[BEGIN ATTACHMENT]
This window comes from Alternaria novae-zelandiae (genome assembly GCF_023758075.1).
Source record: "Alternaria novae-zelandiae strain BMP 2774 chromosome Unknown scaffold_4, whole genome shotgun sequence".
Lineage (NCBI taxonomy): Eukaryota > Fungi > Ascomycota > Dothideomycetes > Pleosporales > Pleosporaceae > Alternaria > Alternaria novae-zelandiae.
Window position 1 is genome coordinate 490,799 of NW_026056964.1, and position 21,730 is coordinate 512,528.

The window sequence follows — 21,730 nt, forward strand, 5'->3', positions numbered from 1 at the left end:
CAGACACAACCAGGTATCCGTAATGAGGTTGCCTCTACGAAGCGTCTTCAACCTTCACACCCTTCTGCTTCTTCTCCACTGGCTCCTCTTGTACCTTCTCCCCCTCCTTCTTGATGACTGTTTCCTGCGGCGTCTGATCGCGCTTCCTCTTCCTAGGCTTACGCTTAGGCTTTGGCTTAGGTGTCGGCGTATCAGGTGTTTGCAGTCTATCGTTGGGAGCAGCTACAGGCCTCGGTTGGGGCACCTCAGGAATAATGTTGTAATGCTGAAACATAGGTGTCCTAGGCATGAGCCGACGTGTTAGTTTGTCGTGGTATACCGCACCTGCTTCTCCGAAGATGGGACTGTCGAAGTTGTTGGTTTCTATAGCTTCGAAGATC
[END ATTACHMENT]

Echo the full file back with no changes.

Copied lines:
This window comes from Alternaria novae-zelandiae (genome assembly GCF_023758075.1).
Source record: "Alternaria novae-zelandiae strain BMP 2774 chromosome Unknown scaffold_4, whole genome shotgun sequence".
Lineage (NCBI taxonomy): Eukaryota > Fungi > Ascomycota > Dothideomycetes > Pleosporales > Pleosporaceae > Alternaria > Alternaria novae-zelandiae.
Window position 1 is genome coordinate 490,799 of NW_026056964.1, and position 21,730 is coordinate 512,528.

The window sequence follows — 21,730 nt, forward strand, 5'->3', positions numbered from 1 at the left end:
CAGACACAACCAGGTATCCGTAATGAGGTTGCCTCTACGAAGCGTCTTCAACCTTCACACCCTTCTGCTTCTTCTCCACTGGCTCCTCTTGTACCTTCTCCCCCTCCTTCTTGATGACTGTTTCCTGCGGCGTCTGATCGCGCTTCCTCTTCCTAGGCTTACGCTTAGGCTTTGGCTTAGGTGTCGGCGTATCAGGTGTTTGCAGTCTATCGTTGGGAGCAGCTACAGGCCTCGGTTGGGGCACCTCAGGAATAATGTTGTAATGCTGAAACATAGGTGTCCTAGGCATGAGCCGACGTGTTAGTTTGTCGTGGTATACCGCACCTGCTTCTCCGAAGATGGGACTGTCGAAGTTGTTGGTTTCTATAGCTTCGAAGATC